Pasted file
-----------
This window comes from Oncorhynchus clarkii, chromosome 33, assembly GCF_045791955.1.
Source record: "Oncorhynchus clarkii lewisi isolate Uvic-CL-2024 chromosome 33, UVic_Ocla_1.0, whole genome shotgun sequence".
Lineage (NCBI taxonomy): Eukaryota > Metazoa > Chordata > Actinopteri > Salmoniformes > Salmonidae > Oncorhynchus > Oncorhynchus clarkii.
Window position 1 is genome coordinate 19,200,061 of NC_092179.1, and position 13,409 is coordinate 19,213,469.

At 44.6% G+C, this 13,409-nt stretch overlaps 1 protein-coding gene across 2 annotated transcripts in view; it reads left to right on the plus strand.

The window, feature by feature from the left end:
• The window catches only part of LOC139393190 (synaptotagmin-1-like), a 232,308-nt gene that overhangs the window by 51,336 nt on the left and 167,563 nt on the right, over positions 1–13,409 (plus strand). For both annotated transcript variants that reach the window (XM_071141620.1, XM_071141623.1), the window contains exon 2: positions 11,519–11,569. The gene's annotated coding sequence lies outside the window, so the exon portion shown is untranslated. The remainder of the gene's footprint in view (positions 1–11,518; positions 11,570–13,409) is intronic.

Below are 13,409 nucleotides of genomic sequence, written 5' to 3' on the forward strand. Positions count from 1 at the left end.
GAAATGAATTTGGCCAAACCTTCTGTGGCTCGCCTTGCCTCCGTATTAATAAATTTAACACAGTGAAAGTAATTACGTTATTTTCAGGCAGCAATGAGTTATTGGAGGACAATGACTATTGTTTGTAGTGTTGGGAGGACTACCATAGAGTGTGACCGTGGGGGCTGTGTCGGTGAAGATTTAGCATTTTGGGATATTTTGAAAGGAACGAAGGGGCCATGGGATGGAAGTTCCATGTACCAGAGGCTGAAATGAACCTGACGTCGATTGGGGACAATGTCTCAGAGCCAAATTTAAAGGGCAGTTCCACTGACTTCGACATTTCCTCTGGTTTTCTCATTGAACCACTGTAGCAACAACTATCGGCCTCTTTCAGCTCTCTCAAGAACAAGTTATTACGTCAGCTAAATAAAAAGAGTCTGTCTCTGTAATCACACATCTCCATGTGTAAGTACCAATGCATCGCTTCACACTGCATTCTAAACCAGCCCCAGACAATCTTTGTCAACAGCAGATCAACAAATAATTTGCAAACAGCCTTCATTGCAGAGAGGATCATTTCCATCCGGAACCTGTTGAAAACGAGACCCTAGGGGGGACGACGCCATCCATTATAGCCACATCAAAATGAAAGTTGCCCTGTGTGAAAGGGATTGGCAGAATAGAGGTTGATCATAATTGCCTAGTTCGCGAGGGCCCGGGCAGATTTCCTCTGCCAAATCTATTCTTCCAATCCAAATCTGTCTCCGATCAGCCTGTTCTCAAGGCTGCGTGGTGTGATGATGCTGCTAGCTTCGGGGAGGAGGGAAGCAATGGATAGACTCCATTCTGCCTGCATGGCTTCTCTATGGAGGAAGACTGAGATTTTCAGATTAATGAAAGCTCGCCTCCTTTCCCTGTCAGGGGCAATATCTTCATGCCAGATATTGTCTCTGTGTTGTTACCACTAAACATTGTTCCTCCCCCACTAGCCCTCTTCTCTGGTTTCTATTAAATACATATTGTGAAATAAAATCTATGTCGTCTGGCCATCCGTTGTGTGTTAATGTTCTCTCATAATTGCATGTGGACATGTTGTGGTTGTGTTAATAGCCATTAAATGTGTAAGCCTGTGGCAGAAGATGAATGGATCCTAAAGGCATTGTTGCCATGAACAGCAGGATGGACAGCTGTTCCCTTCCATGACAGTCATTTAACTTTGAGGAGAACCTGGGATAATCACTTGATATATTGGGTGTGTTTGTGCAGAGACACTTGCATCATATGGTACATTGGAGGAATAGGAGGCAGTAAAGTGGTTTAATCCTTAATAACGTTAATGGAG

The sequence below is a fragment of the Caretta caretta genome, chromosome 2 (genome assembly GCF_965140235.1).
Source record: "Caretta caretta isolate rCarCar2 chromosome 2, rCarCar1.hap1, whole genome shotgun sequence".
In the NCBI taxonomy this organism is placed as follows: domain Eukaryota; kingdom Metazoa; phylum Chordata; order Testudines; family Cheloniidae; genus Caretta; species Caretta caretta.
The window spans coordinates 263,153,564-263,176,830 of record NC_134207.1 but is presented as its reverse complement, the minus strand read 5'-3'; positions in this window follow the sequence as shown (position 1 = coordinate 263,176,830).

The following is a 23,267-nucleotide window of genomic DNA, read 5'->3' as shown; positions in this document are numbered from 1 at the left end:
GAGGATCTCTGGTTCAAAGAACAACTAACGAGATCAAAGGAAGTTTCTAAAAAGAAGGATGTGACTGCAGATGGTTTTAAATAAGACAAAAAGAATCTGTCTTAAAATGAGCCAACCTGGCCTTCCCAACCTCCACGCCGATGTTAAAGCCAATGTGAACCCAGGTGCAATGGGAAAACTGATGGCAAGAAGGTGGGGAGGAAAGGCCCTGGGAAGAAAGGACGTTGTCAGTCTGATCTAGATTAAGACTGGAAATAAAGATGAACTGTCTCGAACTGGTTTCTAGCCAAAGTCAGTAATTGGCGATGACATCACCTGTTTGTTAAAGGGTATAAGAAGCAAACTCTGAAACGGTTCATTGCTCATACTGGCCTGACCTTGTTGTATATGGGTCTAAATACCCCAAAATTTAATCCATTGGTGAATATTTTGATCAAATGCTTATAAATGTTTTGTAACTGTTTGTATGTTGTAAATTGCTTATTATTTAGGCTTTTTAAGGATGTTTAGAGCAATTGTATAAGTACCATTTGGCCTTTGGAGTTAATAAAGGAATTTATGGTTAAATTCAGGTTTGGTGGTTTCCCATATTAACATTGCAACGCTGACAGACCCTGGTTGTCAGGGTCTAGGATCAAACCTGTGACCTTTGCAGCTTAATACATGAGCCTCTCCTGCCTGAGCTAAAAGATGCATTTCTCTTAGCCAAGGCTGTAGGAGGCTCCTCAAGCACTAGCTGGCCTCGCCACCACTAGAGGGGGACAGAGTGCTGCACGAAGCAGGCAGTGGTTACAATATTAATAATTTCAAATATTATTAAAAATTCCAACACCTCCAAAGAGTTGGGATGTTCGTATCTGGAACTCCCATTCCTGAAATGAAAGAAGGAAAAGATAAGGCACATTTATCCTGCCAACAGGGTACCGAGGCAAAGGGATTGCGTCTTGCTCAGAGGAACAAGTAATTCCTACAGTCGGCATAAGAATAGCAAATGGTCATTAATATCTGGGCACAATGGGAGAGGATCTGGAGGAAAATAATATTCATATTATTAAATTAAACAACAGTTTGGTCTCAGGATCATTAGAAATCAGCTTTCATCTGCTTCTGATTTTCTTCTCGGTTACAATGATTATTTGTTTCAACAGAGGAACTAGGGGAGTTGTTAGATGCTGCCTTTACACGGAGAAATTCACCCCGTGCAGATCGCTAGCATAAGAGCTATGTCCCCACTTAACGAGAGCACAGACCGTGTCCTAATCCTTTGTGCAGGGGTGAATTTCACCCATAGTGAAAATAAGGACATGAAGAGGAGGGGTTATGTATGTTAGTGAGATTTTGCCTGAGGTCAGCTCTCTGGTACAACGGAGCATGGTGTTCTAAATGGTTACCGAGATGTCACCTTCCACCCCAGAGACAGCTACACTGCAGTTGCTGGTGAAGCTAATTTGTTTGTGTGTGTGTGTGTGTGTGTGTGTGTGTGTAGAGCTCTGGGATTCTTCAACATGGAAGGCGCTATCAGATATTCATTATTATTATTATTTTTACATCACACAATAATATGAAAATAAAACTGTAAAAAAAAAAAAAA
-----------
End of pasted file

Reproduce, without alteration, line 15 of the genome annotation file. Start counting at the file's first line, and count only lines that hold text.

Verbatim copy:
GAGGATCTCTGGTTCAAAGAACAACTAACGAGATCAAAGGAAGTTTCTAAAAAGAAGGATGTGACTGCAGATGGTTTTAAATAAGACAAAAAGAATCTGTCTTAAAATGAGCCAACCTGGCCTTCCCAACCTCCACGCCGATGTTAAAGCCAATGTGAACCCAGGTGCAATGGGAAAACTGATGGCAAGAAGGTGGGGAGGAAAGGCCCTGGGAAGAAAGGACGTTGTCAGTCTGATCTAGATTAAGACTGGAAATAAAGATGAACTGTCTCGAACTGGTTTCTAGCCAAAGTCAGTAATTGGCGATGACATCACCTGTTTGTTAAAGGGTATAAGAAGCAAACTCTGAAACGGTTCATTGCTCATACTGGCCTGACCTTGTTGTATATGGGTCTAAATACCCCAAAATTTAATCCATTGGTGAATATTTTGATCAAATGCTTATAAATGTTTTGTAACTGTTTGTATGTTGTAAATTGCTTATTATTTAGGCTTTTTAAGGATGTTTAGAGCAATTGTATAAGTACCATTTGGCCTTTGGAGTTAATAAAGGAATTTATGGTTAAATTCAGGTTTGGTGGTTTCCCATATTAACATTGCAACGCTGACAGACCCTGGTTGTCAGGGTCTAGGATCAAACCTGTGACCTTTGCAGCTTAATACATGAGCCTCTCCTGCCTGAGCTAAAAGATGCATTTCTCTTAGCCAAGGCTGTAGGAGGCTCCTCAAGCACTAGCTGGCCTCGCCACCACTAGAGGGGGACAGAGTGCTGCACGAAGCAGGCAGTGGTTACAATATTAATAATTTCAAATATTATTAAAAATTCCAACACCTCCAAAGAGTTGGGATGTTCGTATCTGGAACTCCCATTCCTGAAATGAAAGAAGGAAAAGATAAGGCACATTTATCCTGCCAACAGGGTACCGAGGCAAAGGGATTGCGTCTTGCTCAGAGGAACAAGTAATTCCTACAGTCGGCATAAGAATAGCAAATGGTCATTAATATCTGGGCACAATGGGAGAGGATCTGGAGGAAAATAATATTCATATTATTAAATTAAACAACAGTTTGGTCTCAGGATCATTAGAAATCAGCTTTCATCTGCTTCTGATTTTCTTCTCGGTTACAATGATTATTTGTTTCAACAGAGGAACTAGGGGAGTTGTTAGATGCTGCCTTTACACGGAGAAATTCACCCCGTGCAGATCGCTAGCATAAGAGCTATGTCCCCACTTAACGAGAGCACAGACCGTGTCCTAATCCTTTGTGCAGGGGTGAATTTCACCCATAGTGAAAATAAGGACATGAAGAGGAGGGGTTATGTATGTTAGTGAGATTTTGCCTGAGGTCAGCTCTCTGGTACAACGGAGCATGGTGTTCTAAATGGTTACCGAGATGTCACCTTCCACCCCAGAGACAGCTACACTGCAGTTGCTGGTGAAGCTAATTTGTTTGTGTGTGTGTGTGTGTGTGTGTGTGTGTGTAGAGCTCTGGGATTCTTCAACATGGAAGGCGCTATCAGATATTCATTATTATTATTATTTTTACATCACACAATAATATGAAAATAAAACTGTAAAAAAAAAAAAAA